It’s difficult, if not impossible, to draw a hard-and-fast line on when to spend a little extra for convenience foods and when to avoid prepared or prepackaged items all together. Individual financial realities are often in flux, or at least have the potential to be. Life is a series of seasons, and just as there is a time to laugh and a time to cry, there is also a time to spend and a time to save.

If you are making a conscious effort to save, that goal can also be a valuable guide as to when and how you ought to spend. Financial guru Suze Orman suggests that shifting your mentality so you enjoy saving as much as spending, if not even more, will help you be more successful in your savings.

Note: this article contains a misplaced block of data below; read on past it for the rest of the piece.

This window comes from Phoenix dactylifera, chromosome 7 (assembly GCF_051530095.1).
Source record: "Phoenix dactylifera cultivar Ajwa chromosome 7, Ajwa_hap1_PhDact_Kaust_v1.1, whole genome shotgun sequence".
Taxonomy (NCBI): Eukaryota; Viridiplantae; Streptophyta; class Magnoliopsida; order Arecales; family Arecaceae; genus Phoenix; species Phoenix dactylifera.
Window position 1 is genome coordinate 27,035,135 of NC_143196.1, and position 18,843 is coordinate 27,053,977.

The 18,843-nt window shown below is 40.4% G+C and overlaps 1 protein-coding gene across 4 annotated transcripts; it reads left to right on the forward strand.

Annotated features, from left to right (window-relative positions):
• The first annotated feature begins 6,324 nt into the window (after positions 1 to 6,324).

When saving feels like a chore, and you have the sense that you’re missing out on something, you’re less likely to be consistent with it. But if you can celebrate each dollar put away for a bigger goal, whether that’s for your emergency fund, a down payment on a home, or even a vacation, the opposite is true and you may reach your goal at or ahead of time.

It follows, then, that this mindset will also help you gauge which additional expenses are worth it to you and which simply aren’t.

For argument’s sake, let’s say you’re in financial circumstances that make it possible to choose between a salad kit and a basket of ingredients, between eating out or cooking in, and between a cup of coffee at your favorite shop or brewing a pot at home. 

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